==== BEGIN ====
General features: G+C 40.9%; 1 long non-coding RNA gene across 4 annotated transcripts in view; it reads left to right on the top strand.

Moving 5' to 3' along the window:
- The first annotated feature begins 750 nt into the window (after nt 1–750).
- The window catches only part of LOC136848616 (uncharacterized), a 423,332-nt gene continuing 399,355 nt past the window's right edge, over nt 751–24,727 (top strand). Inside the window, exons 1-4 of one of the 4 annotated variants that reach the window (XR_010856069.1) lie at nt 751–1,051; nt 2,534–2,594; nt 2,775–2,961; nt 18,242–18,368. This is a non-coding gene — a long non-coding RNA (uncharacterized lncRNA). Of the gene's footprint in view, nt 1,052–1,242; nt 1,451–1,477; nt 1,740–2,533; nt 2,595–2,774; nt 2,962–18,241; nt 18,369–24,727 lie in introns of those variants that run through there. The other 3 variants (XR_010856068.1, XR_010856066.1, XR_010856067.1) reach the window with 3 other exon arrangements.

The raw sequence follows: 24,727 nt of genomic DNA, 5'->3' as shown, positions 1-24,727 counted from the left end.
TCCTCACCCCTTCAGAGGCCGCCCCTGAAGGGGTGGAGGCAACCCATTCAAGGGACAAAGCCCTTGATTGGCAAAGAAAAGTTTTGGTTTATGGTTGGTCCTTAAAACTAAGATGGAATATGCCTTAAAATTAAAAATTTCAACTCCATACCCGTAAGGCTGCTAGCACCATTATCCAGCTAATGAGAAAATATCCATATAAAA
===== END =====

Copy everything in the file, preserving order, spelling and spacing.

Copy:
General features: G+C 40.9%; 1 long non-coding RNA gene across 4 annotated transcripts in view; it reads left to right on the top strand.

Moving 5' to 3' along the window:
- The first annotated feature begins 750 nt into the window (after nt 1–750).
- The window catches only part of LOC136848616 (uncharacterized), a 423,332-nt gene continuing 399,355 nt past the window's right edge, over nt 751–24,727 (top strand). Inside the window, exons 1-4 of one of the 4 annotated variants that reach the window (XR_010856069.1) lie at nt 751–1,051; nt 2,534–2,594; nt 2,775–2,961; nt 18,242–18,368. This is a non-coding gene — a long non-coding RNA (uncharacterized lncRNA). Of the gene's footprint in view, nt 1,052–1,242; nt 1,451–1,477; nt 1,740–2,533; nt 2,595–2,774; nt 2,962–18,241; nt 18,369–24,727 lie in introns of those variants that run through there. The other 3 variants (XR_010856068.1, XR_010856066.1, XR_010856067.1) reach the window with 3 other exon arrangements.

The raw sequence follows: 24,727 nt of genomic DNA, 5'->3' as shown, positions 1-24,727 counted from the left end.
TCCTCACCCCTTCAGAGGCCGCCCCTGAAGGGGTGGAGGCAACCCATTCAAGGGACAAAGCCCTTGATTGGCAAAGAAAAGTTTTGGTTTATGGTTGGTCCTTAAAACTAAGATGGAATATGCCTTAAAATTAAAAATTTCAACTCCATACCCGTAAGGCTGCTAGCACCATTATCCAGCTAATGAGAAAATATCCATATAAAA